Time to Plug Gaps in the Customer Experience
It is common knowledge that customer loyalty is a cornerstone of a successful business. A quick Google search yields millions of hits about the cost of new customer acquisition compared to the cost of retaining loyal customers. It is also universally understood that the defection of a customer can create a costly ripple effect through negative word of mouth.
I generally consider myself to be a loyal customer. I have driven the same brand of car since high school. My wife and I go to the same restaurants again and again on date nights. I even hold off on getting haircuts until I visit my parents’ house, as I only feel comfortable getting cut by my favorite barber. But a recent experience revealed how beneath the surface, customer loyalty truly is fragile. It is therefore critical for companies to ensure a consistently positive experience across all touch points in the customer journey.
B2B International recently held a corporate event near our Manchester, UK headquarters, flying in teams from the US, Germany and China to attend. We held a similar event last summer and had stayed at a hotel that was recommended by our local colleagues not far from the B2B office. It wasn’t a 5-star hotel, but the facilities were clean and tidy; the staff courteous and friendly; a breakfast buffet was included in the stay; and, for a small fee guests were given access to a very spacious and well equipped exercise facility with pool, hot tubs and saunas. So when given the option to switch hotels this year, I of course voted to return to our original accommodation.
The New York team flew overnight to Manchester after a full day of work and headed straight to the hotel after landing the following morning local time. The hotel was notified in advance that we would be arriving early, so we all looked forward to checking in to our rooms immediately upon arrival and enjoying a much-needed rest. It was our point of arrival at my perception of the hotel turned completely upside down.
The hotel clerk, who we’ll call Marty, had a big “Manager” printed on his name tag. Marty told us in no uncertain terms that there were no rooms ready for us and as the hotel was short staffed, it would be several hours before any room became available. The only option was to wait in the lobby and he would call us when it was possible to check us in. No apologies; no “we’ll get housekeeping to clean up some rooms right away for you”: nothing. In fact, the more we inquired about when rooms would be ready, the more visibly bothered Marty became.
And so we sat in the lobby with our suitcases, still in yesterday’s clothes and completely exhausted. The first hour went by with no word from Marty. He had been at the desk the entire time, not really doing much of anything. He hadn’t checked out any guests and his phone had rung maybe 2 or 3 times. But Marty tried his very hardest to avoid looking in our vicinity. One of us asked Marty how the rooms were coming along, but he had no news for us.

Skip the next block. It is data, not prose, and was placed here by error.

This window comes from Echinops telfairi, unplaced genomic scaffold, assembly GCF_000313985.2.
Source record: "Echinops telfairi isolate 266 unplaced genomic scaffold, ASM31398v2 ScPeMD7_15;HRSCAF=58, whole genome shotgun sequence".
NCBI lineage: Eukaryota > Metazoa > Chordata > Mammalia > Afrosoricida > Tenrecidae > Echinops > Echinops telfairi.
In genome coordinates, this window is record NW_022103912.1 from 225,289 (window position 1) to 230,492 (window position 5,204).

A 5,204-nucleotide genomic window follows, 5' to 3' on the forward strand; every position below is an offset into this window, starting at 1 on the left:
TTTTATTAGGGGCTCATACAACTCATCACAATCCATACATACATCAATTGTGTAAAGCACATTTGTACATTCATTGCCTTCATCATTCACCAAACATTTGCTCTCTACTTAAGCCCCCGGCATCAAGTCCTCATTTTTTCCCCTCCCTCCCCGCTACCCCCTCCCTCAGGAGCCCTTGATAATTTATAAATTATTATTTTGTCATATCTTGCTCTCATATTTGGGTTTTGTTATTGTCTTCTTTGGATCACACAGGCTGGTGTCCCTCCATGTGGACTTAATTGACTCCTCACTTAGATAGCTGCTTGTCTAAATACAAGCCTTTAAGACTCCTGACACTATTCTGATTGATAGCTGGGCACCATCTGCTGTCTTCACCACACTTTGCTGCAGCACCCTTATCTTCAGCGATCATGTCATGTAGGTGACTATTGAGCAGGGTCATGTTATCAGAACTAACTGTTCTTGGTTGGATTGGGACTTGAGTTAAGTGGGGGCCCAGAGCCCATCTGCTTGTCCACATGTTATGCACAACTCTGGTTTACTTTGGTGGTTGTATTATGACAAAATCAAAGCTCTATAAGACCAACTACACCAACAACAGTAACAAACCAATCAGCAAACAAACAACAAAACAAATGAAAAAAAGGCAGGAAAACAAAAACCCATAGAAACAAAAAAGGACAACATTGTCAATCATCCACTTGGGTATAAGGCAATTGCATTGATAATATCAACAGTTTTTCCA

Another hour passed, at which point we’d curled into fetal positions on chairs and couches dotted throughout the lobby, trying to get a few minutes of sleep. One of us didn’t even make it that far, and sought restful solitude sprawled out on the floor. He looked to be sleeping better than the rest of us. Again, I asked Marty where we were at with the rooms. Again the same spiel: the hotel is short staffed and there is only one person authorized to sign off on the cleanliness of guest rooms. “You’ll have to sit and wait”, he said.
Finally, after three hours, I got a nod from Marty: “I have four rooms ready but if you want to check in now, we’ll have to charge an early check in fee.” There were eight of us in our group, each with our own room. But it took Marty another three hours to open up the remaining rooms, all accompanied with an early check in fee.
The rest of the hotel stay was exactly how I remembered. Same facilities, great breakfast, pool and exercise areas staffed with friendly and courteous staff. But having gone through this experience, we’ll never stay in that hotel again. Even worse for the hotel is the fact that news of our “ordeal” spread like wildfire throughout B2B. Never again will our company book a room at the hotel, nor will B2B recommend the hotel to visiting clients. In fact, I’m quite sure that many of our local colleagues will actively recommend their clients avoid booking a stay at the hotel for the foreseeable future.
And thus I return to my original point. Business-to-business customers are businesses themselves and rely on suppliers to provide high quality products and services in order to serve their own customers. Rather than consumers, a b2b account can be worth thousands if not millions of dollars in revenue each year. A single negative experience can result in the loss of an entire account and potentially millions in unrealized revenue, as news of the experience spreads throughout the organization.
Business-to-business customers will have special needs from time to time; for example, having an order expedited to meet their clients’ deadlines. This means that b2b organizations need to be flexible; they need to empower their customer-facing staff to make changes on behalf of customers; and, they need to monitor performance at each touch point along the customer journey in order to ensure a consistently positive experience.